Saturday, 23 April 2011

Why Employee Engagement is Key

The longer I am in my job, the more I see that managing the reputation of a large organisation is about much, much more than external communications - in fact, the key is employee engagement. As a former journalist and PR consultant, my focus has predominantly been media relations and customer communications.

Understanding the link between effectively managing reputation and strong employee engagement was a light bulb moment for me. Engaged staff are not only ambassadors for the brand, but they're the best way to get your message out there - to customers and stakeholders.

Ask yourself, if you read something in a newspaper about John Lewis or you spoke to somebody who worked there, who would you be more likely to believe? I think most people would trust the person above the newspaper, particularly if it was someone they knew. In addition, engaged employees = happy customers so the organisation's reputation is doubly boosted if you can crack employee engagement.

Essentially, without effective employee engagement, reputation management will always be on the back foot, responding to external situations rather than leading the agenda.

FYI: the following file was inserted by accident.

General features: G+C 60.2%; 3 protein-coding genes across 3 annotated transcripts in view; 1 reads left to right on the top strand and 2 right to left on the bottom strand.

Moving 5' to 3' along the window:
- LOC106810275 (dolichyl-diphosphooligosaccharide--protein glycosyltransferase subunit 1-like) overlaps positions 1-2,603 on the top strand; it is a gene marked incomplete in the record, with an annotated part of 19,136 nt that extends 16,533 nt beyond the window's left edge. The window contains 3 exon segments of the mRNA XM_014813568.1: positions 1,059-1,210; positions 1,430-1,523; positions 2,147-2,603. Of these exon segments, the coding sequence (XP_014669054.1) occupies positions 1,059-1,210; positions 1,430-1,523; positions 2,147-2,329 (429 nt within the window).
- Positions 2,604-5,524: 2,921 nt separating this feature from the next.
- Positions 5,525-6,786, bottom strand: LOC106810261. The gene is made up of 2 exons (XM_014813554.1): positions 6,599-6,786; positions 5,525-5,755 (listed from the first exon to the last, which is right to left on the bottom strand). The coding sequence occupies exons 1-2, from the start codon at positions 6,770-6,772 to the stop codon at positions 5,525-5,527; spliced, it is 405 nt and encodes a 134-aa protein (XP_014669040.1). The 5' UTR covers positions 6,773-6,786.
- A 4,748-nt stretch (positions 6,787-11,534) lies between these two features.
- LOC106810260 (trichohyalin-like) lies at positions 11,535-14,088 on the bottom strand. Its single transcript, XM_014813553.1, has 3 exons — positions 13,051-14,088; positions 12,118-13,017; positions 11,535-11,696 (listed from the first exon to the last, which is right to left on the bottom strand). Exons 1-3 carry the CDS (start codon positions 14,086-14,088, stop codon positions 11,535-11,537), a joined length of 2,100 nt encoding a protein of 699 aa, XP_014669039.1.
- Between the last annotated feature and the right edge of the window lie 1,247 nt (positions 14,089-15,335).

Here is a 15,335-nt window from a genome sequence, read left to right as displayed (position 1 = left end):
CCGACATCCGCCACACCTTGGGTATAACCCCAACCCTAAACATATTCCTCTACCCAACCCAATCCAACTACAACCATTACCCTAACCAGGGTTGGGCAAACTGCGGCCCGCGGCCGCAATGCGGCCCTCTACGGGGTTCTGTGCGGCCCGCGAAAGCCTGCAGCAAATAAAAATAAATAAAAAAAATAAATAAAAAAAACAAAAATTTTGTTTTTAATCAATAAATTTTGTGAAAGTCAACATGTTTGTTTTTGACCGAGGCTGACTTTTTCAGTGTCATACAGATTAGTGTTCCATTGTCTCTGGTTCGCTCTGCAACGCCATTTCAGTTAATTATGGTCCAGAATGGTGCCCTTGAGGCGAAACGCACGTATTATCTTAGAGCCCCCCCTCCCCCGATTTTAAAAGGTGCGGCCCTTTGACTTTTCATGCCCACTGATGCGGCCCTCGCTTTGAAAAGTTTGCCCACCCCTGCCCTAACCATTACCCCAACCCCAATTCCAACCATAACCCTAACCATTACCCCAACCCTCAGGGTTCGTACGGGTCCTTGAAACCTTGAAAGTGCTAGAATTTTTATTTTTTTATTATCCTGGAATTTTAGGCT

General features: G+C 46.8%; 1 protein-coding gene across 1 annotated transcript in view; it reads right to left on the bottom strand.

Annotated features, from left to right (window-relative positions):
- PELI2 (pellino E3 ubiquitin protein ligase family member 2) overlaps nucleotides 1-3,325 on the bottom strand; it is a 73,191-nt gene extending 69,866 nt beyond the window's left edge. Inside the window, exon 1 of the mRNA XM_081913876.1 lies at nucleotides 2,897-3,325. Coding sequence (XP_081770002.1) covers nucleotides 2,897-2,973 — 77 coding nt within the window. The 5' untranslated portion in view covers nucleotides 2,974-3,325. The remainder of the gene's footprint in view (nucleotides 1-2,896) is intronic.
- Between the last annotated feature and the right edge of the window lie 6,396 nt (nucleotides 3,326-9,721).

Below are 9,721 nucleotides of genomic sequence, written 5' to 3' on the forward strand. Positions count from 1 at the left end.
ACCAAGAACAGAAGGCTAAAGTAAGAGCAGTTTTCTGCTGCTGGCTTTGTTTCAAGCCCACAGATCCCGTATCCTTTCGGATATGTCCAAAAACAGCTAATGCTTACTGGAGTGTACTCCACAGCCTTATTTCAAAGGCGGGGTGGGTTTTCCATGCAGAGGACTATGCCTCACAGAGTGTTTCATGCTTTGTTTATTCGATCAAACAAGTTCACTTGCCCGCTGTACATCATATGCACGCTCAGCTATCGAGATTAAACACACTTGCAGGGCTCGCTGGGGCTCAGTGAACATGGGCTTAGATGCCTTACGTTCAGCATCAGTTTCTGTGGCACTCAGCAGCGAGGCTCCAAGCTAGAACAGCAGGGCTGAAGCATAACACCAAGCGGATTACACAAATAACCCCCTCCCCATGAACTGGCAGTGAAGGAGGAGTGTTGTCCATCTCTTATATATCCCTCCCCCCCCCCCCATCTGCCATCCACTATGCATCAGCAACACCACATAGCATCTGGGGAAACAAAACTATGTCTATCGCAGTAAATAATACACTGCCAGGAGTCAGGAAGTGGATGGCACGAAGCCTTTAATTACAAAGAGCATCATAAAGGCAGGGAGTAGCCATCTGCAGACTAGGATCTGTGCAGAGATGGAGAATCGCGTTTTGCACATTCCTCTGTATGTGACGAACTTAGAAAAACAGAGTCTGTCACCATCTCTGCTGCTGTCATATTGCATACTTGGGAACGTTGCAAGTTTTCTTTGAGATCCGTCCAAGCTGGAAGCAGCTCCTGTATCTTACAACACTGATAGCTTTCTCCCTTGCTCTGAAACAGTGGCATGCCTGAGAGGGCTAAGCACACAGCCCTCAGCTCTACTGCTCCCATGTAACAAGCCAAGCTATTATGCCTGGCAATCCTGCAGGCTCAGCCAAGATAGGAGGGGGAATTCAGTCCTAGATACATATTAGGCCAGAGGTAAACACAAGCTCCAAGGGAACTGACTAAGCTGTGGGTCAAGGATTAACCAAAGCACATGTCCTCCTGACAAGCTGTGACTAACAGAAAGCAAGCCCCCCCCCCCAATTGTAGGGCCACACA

I've developed the reputation model above for Wolverhampton Homes. It's based on a brand management model developed by Manchester Business School and I think is probably relevant for most housing organisations. It shows that employee engagement represents about 25% of our reputation, with the other quarters being customer experience, image and identity.

Feel free to use it/adapt it for your organisation or to challenge it if you don't agree.

1 comment:

  1. I had this reply from Irwell Valley HA on Twitter but I thought it might be useful to re-post it here:
    "Hi Kate, I enjoyed your blog, I see a similarity at Irwell Valley. We also have an excellent 4 Tier benefit package which is in synergy with our Gold Service philosophy for customers http://bit.ly/gbJ7zr & we have one of our 5 Key priorities http://bit.ly/ieYqam as 0% Sickness absence. For year end 2010/11 it was 1.2%."

    ReplyDelete

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